"Sibling relationships in older adulthood: Links with loneliness and well-being": Correction

J Fam Psychol. 2020 Aug;34(5):522. doi: 10.1037/fam0000668. Epub 2020 Apr 23.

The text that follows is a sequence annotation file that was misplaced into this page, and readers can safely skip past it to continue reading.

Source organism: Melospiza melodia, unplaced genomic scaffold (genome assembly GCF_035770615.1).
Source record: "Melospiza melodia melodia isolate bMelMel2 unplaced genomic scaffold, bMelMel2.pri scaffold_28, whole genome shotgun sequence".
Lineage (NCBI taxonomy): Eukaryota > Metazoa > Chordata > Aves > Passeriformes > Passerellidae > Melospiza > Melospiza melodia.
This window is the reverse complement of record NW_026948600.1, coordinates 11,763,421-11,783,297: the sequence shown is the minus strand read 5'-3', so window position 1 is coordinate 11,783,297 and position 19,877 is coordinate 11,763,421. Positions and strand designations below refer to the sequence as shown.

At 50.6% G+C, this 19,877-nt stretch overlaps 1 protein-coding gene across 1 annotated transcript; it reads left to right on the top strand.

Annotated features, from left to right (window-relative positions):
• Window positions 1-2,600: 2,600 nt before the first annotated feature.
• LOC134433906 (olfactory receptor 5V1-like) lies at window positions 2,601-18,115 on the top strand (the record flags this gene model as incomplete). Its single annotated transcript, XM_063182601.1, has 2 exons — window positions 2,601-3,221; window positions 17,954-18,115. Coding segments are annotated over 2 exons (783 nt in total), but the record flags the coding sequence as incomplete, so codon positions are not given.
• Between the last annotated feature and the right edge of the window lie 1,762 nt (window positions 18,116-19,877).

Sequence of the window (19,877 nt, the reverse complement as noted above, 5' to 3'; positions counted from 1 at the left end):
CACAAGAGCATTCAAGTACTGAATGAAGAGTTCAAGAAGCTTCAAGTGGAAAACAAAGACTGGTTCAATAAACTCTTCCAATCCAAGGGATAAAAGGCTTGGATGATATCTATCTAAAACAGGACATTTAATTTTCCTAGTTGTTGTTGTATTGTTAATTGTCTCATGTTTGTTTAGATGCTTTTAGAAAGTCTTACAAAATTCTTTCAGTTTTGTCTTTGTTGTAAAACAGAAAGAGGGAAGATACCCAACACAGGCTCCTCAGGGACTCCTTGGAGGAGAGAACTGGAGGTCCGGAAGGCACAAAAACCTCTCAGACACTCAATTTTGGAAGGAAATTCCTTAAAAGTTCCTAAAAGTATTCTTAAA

Reports an error in "Sibling relationships in older adulthood: Links with loneliness and well-being" by Clare M. Stocker, Megan Gilligan, Eric T. Klopack, Katherine J. Conger, Richard P. Lanthier, Tricia K. Neppl, Catherine Walker O'Neal and K. A. S. Wickrama (Journal of Family Psychology, 2020[Mar], Vol 34[2], 175-185). In the original article, the df value is incorrect in the following sentence in the first paragraph of the Predictors of Individual Differences in Older Adults' Sibling Relationships section of the Results: "The global F-statistic for warmth was significant (F = 16.55, df = 3, 632, p < .001)." The correct value is "df = 3, 601." (The following abstract of the original article appeared in record 2019-46911-001). Researchers have documented associations between family relationships and a variety of well-being outcomes. Yet, sibling relationships, the longest lasting relationships in most people's lives, have received very little research attention beyond young adulthood. The goals of the current study were to: provide descriptive information about sibling relationships in later adulthood, investigate predictors of individual differences in sibling relationship quality, and examine associations among sibling relationship quality, loneliness, and well-being in later adulthood. The sample included 608 older adults (329 men, 279 women) who were 64.6 years old (SD = 4.58) on average. Participants provided self-report data about their relationships and well-being. Results showed that older adults reported high levels of sibling warmth and low levels of sibling conflict and parental favoritism. Sister-sister pairs had warmer sibling relationships than other gender-compositions. Sibling conflict and parental favoritism were positively associated with symptoms of depression, anxiety, hostility, and loneliness. Sibling warmth was negatively associated with loneliness. Loneliness partially mediated the associations between sibling relationship quality and well-being. Results from this study highlight the importance of sibling relationships in older adults' health and well-being. (PsycInfo Database Record (c) 2020 APA, all rights reserved).